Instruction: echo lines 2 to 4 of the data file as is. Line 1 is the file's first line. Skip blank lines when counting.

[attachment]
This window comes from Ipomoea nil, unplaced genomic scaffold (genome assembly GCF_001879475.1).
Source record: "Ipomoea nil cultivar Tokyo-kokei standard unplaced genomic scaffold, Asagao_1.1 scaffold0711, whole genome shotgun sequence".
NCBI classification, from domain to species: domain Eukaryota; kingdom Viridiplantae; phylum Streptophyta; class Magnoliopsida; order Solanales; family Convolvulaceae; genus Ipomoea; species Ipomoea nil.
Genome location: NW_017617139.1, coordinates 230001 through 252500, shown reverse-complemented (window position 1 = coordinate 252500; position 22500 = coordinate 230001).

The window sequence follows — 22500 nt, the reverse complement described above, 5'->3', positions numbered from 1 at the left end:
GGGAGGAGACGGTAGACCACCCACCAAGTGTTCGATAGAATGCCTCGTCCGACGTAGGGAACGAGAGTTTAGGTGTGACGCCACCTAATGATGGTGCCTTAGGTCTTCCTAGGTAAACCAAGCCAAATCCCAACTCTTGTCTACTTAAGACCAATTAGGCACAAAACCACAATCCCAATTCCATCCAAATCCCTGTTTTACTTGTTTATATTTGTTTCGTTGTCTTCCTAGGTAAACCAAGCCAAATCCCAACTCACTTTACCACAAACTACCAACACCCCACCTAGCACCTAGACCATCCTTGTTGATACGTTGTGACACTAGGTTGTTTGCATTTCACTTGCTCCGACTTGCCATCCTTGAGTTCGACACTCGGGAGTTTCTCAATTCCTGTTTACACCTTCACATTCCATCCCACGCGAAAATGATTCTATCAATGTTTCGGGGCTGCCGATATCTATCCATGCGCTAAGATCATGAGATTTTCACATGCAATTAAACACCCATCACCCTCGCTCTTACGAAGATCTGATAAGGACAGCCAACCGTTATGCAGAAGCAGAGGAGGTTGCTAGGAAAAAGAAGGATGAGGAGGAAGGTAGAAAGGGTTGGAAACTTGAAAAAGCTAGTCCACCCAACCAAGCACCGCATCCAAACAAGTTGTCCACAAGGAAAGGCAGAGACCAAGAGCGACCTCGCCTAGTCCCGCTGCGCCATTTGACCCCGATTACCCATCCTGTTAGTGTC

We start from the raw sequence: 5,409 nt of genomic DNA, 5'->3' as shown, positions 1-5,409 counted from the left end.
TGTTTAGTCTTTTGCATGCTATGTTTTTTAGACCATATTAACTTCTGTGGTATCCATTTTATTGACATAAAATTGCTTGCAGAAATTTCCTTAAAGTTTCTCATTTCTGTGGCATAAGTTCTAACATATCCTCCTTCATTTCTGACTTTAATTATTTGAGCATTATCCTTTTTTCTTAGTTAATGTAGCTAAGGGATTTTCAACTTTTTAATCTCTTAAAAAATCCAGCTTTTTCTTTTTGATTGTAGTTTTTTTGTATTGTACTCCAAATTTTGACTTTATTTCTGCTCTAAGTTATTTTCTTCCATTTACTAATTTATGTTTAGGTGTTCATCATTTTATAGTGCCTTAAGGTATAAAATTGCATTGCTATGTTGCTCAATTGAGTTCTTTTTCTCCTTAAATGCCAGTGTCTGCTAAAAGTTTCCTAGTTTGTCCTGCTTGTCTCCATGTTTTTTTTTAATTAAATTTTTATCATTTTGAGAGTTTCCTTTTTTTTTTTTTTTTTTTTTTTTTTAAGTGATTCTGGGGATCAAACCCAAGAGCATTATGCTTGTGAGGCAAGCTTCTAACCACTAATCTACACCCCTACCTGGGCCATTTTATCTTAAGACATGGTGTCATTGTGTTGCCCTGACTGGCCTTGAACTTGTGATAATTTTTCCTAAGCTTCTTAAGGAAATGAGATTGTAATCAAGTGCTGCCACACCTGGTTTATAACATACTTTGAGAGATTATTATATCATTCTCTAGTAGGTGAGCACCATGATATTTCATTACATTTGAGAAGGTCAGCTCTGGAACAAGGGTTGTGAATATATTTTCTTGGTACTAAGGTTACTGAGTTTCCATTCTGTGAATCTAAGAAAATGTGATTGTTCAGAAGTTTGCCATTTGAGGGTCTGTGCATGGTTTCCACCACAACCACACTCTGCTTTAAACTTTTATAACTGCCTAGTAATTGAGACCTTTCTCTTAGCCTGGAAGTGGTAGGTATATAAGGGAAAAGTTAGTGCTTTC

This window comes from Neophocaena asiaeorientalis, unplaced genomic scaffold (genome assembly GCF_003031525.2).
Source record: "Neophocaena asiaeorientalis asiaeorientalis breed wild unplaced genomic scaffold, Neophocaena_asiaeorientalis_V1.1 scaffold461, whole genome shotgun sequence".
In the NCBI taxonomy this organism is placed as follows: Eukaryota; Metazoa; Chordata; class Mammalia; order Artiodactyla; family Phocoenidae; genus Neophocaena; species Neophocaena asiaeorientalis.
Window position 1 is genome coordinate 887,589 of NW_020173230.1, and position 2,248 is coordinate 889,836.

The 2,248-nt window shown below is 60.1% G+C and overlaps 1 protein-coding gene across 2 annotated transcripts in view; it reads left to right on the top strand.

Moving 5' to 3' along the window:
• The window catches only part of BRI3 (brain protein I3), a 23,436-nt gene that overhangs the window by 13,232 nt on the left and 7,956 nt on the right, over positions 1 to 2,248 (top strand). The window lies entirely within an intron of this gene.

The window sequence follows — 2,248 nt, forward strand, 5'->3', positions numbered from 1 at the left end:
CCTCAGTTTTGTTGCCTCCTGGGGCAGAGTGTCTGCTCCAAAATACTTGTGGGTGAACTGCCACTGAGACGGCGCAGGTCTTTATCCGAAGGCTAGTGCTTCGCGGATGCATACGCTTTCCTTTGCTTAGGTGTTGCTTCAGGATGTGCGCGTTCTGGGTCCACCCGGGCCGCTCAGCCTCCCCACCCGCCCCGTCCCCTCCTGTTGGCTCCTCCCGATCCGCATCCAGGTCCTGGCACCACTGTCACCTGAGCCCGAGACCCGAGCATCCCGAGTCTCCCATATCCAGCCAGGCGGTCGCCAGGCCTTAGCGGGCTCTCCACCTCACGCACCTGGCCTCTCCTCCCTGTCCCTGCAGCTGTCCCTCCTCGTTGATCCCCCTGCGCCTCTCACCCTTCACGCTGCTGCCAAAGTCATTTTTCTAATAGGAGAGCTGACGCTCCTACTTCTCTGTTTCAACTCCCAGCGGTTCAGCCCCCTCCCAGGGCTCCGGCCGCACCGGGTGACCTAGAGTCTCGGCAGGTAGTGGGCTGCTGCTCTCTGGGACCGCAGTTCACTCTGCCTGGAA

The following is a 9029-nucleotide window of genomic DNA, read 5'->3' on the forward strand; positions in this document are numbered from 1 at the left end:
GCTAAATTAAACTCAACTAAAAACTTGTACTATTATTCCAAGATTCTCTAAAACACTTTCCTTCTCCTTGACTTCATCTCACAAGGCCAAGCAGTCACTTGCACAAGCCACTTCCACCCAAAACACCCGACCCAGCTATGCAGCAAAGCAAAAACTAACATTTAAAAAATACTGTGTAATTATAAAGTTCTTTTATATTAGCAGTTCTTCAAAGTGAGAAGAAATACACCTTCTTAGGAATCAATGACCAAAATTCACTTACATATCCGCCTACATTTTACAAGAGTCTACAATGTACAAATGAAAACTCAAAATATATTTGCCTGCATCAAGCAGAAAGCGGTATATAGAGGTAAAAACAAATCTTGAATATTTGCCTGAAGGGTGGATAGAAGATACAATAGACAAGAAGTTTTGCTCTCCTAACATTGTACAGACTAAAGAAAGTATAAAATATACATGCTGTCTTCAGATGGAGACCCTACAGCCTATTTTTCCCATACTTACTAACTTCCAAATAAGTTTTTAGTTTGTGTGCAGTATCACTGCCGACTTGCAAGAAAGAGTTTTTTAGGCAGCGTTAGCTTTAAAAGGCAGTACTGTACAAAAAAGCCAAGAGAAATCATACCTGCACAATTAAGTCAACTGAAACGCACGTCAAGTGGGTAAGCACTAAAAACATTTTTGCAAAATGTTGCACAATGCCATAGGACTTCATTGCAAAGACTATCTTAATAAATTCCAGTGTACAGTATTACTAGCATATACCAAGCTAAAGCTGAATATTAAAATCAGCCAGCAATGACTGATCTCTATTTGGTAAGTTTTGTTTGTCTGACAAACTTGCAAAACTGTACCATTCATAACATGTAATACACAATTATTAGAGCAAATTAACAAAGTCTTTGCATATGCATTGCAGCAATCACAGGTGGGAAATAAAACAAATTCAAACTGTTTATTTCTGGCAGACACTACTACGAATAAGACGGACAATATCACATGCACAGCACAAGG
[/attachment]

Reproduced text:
Source record: "Ipomoea nil cultivar Tokyo-kokei standard unplaced genomic scaffold, Asagao_1.1 scaffold0711, whole genome shotgun sequence".
NCBI classification, from domain to species: domain Eukaryota; kingdom Viridiplantae; phylum Streptophyta; class Magnoliopsida; order Solanales; family Convolvulaceae; genus Ipomoea; species Ipomoea nil.
Genome location: NW_017617139.1, coordinates 230001 through 252500, shown reverse-complemented (window position 1 = coordinate 252500; position 22500 = coordinate 230001).